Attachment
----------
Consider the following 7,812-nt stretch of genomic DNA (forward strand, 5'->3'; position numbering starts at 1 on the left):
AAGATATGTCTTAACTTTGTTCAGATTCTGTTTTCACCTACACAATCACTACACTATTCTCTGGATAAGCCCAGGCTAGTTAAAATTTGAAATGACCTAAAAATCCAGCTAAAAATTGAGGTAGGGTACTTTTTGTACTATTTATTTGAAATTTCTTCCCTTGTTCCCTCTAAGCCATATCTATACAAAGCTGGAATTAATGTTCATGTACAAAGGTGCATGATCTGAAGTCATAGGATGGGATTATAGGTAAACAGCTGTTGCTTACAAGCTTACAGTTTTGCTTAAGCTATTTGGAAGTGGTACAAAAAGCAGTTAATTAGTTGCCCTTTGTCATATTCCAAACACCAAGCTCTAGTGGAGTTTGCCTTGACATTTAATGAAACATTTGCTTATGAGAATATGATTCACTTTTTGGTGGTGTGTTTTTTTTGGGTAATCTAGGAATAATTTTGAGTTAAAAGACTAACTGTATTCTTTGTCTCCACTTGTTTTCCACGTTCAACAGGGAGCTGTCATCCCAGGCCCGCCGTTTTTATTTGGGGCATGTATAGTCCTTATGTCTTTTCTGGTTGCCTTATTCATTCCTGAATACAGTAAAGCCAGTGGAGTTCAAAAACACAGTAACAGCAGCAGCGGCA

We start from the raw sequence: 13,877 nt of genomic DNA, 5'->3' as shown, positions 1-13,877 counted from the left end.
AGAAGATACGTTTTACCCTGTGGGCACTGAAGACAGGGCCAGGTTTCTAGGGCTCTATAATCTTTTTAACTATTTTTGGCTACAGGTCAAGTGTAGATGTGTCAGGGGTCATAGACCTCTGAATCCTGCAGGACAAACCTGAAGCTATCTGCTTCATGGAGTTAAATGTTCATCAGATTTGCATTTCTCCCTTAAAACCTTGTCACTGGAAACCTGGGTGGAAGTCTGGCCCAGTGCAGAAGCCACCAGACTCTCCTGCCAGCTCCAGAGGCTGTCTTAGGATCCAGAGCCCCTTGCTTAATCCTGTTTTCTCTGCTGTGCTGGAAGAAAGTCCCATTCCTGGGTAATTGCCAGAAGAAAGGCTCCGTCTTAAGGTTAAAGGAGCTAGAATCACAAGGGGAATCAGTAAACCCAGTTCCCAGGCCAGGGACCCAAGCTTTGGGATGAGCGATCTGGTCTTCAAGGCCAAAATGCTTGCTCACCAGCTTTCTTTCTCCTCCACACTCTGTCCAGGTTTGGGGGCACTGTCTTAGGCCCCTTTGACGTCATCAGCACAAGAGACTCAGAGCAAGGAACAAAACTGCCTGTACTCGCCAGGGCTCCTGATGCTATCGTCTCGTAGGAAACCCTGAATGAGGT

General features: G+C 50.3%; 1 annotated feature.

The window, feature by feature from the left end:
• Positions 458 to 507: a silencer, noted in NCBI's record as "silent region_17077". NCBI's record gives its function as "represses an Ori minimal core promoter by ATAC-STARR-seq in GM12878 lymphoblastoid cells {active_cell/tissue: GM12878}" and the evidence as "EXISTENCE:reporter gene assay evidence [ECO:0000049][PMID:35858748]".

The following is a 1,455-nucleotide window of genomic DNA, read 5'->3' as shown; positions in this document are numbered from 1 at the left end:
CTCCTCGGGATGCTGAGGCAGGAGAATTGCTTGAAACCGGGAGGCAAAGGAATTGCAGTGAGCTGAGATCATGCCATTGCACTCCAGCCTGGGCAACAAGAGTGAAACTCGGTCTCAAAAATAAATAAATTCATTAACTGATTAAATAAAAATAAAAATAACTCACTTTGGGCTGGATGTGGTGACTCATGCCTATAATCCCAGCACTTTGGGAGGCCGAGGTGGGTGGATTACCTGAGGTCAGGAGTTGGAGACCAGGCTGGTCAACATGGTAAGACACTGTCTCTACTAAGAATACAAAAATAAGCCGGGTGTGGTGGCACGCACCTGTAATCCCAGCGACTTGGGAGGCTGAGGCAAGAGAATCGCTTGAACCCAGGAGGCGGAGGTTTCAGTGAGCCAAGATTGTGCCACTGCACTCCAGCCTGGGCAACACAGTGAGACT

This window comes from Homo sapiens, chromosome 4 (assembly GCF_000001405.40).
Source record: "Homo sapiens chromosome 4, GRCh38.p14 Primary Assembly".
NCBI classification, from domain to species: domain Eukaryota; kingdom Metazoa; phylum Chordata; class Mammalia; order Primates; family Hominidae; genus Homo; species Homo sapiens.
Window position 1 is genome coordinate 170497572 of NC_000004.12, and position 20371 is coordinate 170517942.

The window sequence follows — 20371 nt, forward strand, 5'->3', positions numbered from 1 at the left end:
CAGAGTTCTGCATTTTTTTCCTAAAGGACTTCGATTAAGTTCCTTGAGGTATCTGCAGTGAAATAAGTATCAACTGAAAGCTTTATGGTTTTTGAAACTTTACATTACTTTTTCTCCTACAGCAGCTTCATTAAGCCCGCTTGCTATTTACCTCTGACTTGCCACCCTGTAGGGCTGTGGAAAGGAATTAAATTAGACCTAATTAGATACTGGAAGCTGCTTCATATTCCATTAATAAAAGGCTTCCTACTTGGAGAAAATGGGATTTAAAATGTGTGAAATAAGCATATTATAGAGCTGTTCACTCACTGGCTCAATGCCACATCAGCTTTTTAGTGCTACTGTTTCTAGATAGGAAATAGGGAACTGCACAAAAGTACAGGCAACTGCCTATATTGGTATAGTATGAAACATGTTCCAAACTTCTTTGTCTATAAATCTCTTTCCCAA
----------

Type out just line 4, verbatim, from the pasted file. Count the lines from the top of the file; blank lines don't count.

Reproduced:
AGAAGATACGTTTTACCCTGTGGGCACTGAAGACAGGGCCAGGTTTCTAGGGCTCTATAATCTTTTTAACTATTTTTGGCTACAGGTCAAGTGTAGATGTGTCAGGGGTCATAGACCTCTGAATCCTGCAGGACAAACCTGAAGCTATCTGCTTCATGGAGTTAAATGTTCATCAGATTTGCATTTCTCCCTTAAAACCTTGTCACTGGAAACCTGGGTGGAAGTCTGGCCCAGTGCAGAAGCCACCAGACTCTCCTGCCAGCTCCAGAGGCTGTCTTAGGATCCAGAGCCCCTTGCTTAATCCTGTTTTCTCTGCTGTGCTGGAAGAAAGTCCCATTCCTGGGTAATTGCCAGAAGAAAGGCTCCGTCTTAAGGTTAAAGGAGCTAGAATCACAAGGGGAATCAGTAAACCCAGTTCCCAGGCCAGGGACCCAAGCTTTGGGATGAGCGATCTGGTCTTCAAGGCCAAAATGCTTGCTCACCAGCTTTCTTTCTCCTCCACACTCTGTCCAGGTTTGGGGGCACTGTCTTAGGCCCCTTTGACGTCATCAGCACAAGAGACTCAGAGCAAGGAACAAAACTGCCTGTACTCGCCAGGGCTCCTGATGCTATCGTCTCGTAGGAAACCCTGAATGAGGT